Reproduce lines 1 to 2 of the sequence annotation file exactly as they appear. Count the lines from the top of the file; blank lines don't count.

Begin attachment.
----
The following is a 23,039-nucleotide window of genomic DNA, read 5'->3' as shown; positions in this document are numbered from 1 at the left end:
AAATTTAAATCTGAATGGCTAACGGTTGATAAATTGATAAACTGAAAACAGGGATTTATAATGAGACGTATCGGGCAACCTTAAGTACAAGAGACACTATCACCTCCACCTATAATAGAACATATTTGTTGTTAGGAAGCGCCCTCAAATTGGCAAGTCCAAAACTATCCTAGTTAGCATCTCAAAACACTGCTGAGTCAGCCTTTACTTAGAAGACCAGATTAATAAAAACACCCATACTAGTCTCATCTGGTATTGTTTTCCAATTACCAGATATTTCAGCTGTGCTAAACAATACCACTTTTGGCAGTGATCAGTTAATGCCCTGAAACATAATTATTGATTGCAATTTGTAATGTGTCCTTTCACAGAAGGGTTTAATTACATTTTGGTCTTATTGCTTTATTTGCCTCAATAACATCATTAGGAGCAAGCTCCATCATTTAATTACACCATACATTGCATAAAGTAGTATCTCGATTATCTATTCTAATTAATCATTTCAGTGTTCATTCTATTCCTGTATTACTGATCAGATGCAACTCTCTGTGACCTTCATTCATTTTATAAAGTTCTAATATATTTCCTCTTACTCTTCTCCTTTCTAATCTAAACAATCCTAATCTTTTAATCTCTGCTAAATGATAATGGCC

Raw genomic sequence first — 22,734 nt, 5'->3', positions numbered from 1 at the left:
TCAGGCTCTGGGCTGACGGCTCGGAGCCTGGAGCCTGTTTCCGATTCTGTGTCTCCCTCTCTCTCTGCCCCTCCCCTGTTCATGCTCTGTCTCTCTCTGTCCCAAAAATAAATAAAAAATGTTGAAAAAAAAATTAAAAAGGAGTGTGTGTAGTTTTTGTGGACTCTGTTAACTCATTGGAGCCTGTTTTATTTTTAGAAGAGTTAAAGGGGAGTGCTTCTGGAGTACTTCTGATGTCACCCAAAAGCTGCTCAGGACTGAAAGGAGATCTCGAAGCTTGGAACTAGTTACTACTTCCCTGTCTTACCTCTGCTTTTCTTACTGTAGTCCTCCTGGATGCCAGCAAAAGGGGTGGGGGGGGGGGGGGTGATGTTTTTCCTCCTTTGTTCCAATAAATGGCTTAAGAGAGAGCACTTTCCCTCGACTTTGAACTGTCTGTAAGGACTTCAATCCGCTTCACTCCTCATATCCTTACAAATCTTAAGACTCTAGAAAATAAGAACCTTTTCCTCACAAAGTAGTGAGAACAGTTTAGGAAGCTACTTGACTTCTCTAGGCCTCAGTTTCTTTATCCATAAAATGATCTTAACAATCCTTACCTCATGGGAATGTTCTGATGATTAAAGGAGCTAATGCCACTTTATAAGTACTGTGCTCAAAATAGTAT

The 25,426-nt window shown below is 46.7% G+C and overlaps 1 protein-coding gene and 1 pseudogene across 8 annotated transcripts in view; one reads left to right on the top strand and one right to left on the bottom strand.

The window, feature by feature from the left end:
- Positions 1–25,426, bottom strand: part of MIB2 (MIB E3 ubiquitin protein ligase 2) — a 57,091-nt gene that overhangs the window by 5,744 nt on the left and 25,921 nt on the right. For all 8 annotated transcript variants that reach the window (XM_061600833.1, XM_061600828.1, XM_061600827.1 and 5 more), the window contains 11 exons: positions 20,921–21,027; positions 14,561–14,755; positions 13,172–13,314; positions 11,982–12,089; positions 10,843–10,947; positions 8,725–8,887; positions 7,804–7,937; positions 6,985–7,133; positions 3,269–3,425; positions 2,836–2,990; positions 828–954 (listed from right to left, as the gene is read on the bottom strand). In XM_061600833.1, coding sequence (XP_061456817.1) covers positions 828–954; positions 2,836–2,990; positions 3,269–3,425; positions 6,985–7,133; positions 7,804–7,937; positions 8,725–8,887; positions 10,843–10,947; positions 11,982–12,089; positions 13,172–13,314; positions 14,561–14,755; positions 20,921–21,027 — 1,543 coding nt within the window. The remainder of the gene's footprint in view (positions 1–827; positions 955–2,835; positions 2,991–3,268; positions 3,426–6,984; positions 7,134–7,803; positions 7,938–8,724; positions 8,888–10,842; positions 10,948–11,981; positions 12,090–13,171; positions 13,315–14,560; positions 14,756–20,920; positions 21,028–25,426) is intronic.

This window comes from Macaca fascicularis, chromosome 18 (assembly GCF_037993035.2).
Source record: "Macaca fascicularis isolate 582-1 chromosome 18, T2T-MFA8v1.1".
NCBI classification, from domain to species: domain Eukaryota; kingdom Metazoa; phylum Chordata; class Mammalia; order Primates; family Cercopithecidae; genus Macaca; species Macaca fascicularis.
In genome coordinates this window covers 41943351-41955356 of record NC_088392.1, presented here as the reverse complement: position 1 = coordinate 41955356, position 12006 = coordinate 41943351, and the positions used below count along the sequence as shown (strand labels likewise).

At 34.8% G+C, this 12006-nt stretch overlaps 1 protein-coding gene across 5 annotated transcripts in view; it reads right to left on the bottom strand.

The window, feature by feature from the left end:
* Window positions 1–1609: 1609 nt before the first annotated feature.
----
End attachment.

The following is a 23,039-nucleotide window of genomic DNA, read 5'->3' as shown; positions in this document are numbered from 1 at the left end:
AAATTTAAATCTGAATGGCTAACGGTTGATAAATTGATAAACTGAAAACAGGGATTTATAATGAGACGTATCGGGCAACCTTAAGTACAAGAGACACTATCACCTCCACCTATAATAGAACATATTTGTTGTTAGGAAGCGCCCTCAAATTGGCAAGTCCAAAACTATCCTAGTTAGCATCTCAAAACACTGCTGAGTCAGCCTTTACTTAGAAGACCAGATTAATAAAAACACCCATACTAGTCTCATCTGGTATTGTTTTCCAATTACCAGATATTTCAGCTGTGCTAAACAATACCACTTTTGGCAGTGATCAGTTAATGCCCTGAAACATAATTATTGATTGCAATTTGTAATGTGTCCTTTCACAGAAGGGTTTAATTACATTTTGGTCTTATTGCTTTATTTGCCTCAATAACATCATTAGGAGCAAGCTCCATCATTTAATTACACCATACATTGCATAAAGTAGTATCTCGATTATCTATTCTAATTAATCATTTCAGTGTTCATTCTATTCCTGTATTACTGATCAGATGCAACTCTCTGTGACCTTCATTCATTTTATAAAGTTCTAATATATTTCCTCTTACTCTTCTCCTTTCTAATCTAAACAATCCTAATCTTTTAATCTCTGCTAAATGATAATGGCC